Selfescape

escape

[ih-skeyp]
verb (used without object), escaped, escaping.
1.
to slip or get away, as from confinement or restraint; gain or regain liberty: to escape from jail. flee, abscond, decamp.
2.
to slip away from pursuit or peril; avoid capture, punishment, or any threatened evil.
3.
to issue from a confining enclosure, as a fluid.
4.
to slip away; fade: The words escaped from memory.
5.
Botany. (of an originally cultivated plant) to grow wild.
6.
(of a rocket, molecule, etc.) to achieve escape velocity.
verb (used with object), escaped, escaping.
7.
to slip away from or elude (pursuers, captors, etc.): He escaped the police. dodge, flee, avoid.
8.
to succeed in avoiding (any threatened or possible danger or evil): She escaped capture.
9.
to elude (one's memory, notice, search, etc.).
10.
to fail to be noticed or recollected by (a person): Her reply escapes me.
11.
(of a sound or utterance) to slip from or be expressed by (a person, one's lips, etc.) inadvertently.
noun
12.
an act or instance of escaping. flight.
13.
the fact of having escaped.
14.
a means of escaping: We used the tunnel as an escape.
15.
avoidance of reality: She reads mystery stories as an escape.
16.
leakage, as of water or gas, from a pipe or storage container.
17.
Botany. a plant that originated in cultivated stock and is now growing wild.
18.
Physics, Rocketry. the act of achieving escape velocity.
19.
(usually initial capital letter) Computers. Escape key.
adjective
20.
for or providing an escape: an escape route.

Origin:
1250–1300; Middle English escapen, ascapen < Old North French escaper (French échapper) < Vulgar Latin *excappāre, verbal derivative (with ex- ex-1) of Late Latin cappa hooded cloak (see cap1)

escapable, adjective
escapeless, adjective
escaper, noun
escapingly, adverb
preescape, noun, verb (used without object), preescaped, preescaping.
self-escape, noun
unescapable, adjective
unescapably, adverb
unescaped, adjective


7. Escape, elude, evade mean to keep free of something. To escape is to succeed in keeping away from danger, pursuit, observation, etc.: to escape punishment. To elude implies baffling pursuers or slipping through an apparently tight net: The fox eluded the hounds. To evade is to turn aside from or go out of reach of a person or thing: to evade the police. See also avoid.
Dictionary.com Unabridged
Based on the Random House Dictionary, © Random House, Inc. 2014.
Cite This Source Link To selfescape
Collins
World English Dictionary
escape (ɪˈskeɪp)
 
vb (usually foll by from)
1.  to get away or break free from (confinements, captors, etc): the lion escaped from the zoo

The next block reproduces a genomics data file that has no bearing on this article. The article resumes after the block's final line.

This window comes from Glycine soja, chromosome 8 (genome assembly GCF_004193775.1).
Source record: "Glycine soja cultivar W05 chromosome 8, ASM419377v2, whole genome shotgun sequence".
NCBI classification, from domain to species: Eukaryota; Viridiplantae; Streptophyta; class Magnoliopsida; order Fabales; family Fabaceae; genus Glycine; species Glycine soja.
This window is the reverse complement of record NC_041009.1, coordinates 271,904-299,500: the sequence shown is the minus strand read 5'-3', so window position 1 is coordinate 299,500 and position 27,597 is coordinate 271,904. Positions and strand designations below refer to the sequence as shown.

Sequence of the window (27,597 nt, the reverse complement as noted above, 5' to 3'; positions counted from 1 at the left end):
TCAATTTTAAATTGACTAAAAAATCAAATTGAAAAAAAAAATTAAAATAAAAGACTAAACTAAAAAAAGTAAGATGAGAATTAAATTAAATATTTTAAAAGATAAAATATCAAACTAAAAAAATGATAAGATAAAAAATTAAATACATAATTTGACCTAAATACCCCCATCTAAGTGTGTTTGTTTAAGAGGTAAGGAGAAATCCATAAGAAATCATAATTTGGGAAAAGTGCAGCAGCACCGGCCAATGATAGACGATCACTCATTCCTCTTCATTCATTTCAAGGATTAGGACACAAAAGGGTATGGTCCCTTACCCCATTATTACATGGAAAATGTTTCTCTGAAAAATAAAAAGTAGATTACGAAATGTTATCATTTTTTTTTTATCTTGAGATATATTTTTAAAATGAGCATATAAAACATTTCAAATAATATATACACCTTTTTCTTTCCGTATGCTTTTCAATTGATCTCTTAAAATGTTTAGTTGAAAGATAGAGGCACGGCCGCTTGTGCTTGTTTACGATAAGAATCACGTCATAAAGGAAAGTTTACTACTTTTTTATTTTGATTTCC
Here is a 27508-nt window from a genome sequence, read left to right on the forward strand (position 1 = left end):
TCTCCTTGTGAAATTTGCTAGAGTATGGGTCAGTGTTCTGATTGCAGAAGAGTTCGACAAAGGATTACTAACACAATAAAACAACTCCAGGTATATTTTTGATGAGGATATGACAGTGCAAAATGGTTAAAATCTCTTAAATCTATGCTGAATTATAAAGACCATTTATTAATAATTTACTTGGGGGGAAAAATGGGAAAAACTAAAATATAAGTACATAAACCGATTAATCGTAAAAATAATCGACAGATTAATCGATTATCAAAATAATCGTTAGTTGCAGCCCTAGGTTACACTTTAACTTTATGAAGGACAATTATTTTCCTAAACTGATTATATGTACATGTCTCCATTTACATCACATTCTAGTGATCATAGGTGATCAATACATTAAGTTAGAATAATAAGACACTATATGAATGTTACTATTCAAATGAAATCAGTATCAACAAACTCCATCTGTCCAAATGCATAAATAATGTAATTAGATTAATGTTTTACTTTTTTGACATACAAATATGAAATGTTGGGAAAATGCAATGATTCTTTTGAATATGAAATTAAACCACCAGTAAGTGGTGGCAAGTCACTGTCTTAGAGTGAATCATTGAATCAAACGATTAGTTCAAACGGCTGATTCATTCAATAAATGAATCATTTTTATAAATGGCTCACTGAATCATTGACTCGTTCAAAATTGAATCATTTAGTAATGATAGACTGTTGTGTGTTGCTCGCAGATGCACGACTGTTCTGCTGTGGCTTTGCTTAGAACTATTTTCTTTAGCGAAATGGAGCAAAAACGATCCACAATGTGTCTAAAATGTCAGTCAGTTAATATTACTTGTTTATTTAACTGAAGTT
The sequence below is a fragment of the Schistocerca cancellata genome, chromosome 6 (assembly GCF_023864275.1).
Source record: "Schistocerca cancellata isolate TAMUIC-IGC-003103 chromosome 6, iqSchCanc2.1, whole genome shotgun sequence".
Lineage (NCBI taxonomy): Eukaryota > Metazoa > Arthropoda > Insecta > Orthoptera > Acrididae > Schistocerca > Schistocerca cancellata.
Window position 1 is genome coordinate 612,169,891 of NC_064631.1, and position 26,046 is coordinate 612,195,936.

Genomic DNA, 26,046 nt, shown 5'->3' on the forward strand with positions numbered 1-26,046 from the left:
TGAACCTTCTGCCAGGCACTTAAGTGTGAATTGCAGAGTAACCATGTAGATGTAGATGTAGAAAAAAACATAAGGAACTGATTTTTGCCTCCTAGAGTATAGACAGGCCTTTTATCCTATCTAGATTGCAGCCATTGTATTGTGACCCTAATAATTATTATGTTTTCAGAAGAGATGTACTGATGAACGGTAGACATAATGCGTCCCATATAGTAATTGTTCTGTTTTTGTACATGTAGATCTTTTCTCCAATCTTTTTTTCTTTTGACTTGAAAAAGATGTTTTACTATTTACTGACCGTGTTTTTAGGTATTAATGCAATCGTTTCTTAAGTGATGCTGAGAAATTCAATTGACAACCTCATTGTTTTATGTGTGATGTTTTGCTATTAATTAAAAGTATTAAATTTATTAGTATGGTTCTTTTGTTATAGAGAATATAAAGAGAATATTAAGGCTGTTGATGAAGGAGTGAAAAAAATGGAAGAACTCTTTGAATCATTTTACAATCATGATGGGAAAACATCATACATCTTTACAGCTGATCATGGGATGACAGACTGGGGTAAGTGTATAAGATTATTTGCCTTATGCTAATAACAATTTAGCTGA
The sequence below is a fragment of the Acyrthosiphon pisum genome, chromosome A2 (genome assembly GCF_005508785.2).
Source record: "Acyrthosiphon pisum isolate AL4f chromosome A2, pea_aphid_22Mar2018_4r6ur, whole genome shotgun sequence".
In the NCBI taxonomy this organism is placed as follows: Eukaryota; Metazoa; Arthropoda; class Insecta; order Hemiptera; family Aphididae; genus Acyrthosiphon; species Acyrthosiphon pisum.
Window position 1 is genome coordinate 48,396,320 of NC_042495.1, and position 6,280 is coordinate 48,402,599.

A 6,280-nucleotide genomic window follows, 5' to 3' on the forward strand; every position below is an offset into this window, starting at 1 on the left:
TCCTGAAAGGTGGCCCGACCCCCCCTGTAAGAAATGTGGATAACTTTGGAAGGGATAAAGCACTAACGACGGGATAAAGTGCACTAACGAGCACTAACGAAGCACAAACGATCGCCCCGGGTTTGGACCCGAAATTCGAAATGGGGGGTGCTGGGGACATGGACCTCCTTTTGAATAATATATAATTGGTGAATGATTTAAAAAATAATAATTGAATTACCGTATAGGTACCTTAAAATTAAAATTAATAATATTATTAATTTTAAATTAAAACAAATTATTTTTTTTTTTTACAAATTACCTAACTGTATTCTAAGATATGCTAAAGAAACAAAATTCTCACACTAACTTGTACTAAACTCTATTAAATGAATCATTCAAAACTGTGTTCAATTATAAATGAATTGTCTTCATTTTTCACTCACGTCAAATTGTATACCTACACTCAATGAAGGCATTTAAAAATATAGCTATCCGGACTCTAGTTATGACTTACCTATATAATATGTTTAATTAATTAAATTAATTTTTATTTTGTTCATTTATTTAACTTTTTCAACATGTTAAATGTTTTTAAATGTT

2.  to manage to avoid (imminent danger, punishment, evil, etc): to escape death
3.  (of gases, liquids, etc) to issue gradually, as from a crack or fissure; seep; leak: water was escaping from the dam
4.  (tr) to elude; be forgotten by: the actual figure escapes me
5.  (tr) to be articulated inadvertently or involuntarily: a roar escaped his lips
6.  (intr) (of cultivated plants) to grow wild
 
n
7.  the act of escaping or state of having escaped
8.  avoidance of injury, harm, etc: a narrow escape
9.  a.  a means or way of escape
 b.  (as modifier): an escape route
10.  a means of distraction or relief, esp from reality or boredom: angling provides an escape for many city dwellers
11.  a gradual outflow; leakage; seepage
12.  escape valve, Also called: escape cock a valve that releases air, steam, etc, above a certain pressure; relief valve or safety valve
13.  a plant that was originally cultivated but is now growing wild
 
[C14: from Old Northern French escaper, from Vulgar Latin excappāre (unattested) to escape (literally: to remove one's cloak, hence free oneself), from ex-1 + Late Latin cappa cloak]
 
es'capable
 
adj
 
es'caper
 
n

Collins English Dictionary - Complete & Unabridged 10th Edition
2009 © William Collins Sons & Co. Ltd. 1979, 1986 © HarperCollins
Publishers 1998, 2000, 2003, 2005, 2006, 2007, 2009
Cite This Source
Etymonline
Word Origin & History

escape
c.1300, from O.N.Fr. escaper, from O.Fr. eschaper, from V.L. *excappare, lit. "get out of one's cape, leave a pursuer with just one's cape," from L. ex- "out of" + L.L. cappa "mantle." Related: Escaped; escaping. Escapee first attested 1875. Escape clause in the legal sense first recorded 1945.
Online Etymology Dictionary, © 2010 Douglas Harper
Cite This Source
American Heritage
Medical Dictionary

escape es·cape (ĭ-skāp')
n.

  1. A gradual effusion from an enclosure; a leakage.

  2. A cardiological situation in which one pacemaker defaults or an atrioventricular conduction fails, and another pacemaker sets the heart's pace for one or more beats.

The American Heritage® Stedman's Medical Dictionary
Copyright © 2002, 2001, 1995 by Houghton Mifflin Company. Published by Houghton Mifflin Company.
Cite This Source
Copyright © 2014 Dictionary.com, LLC. All rights reserved.
  • Please Login or Sign Up to use the Recent Searches feature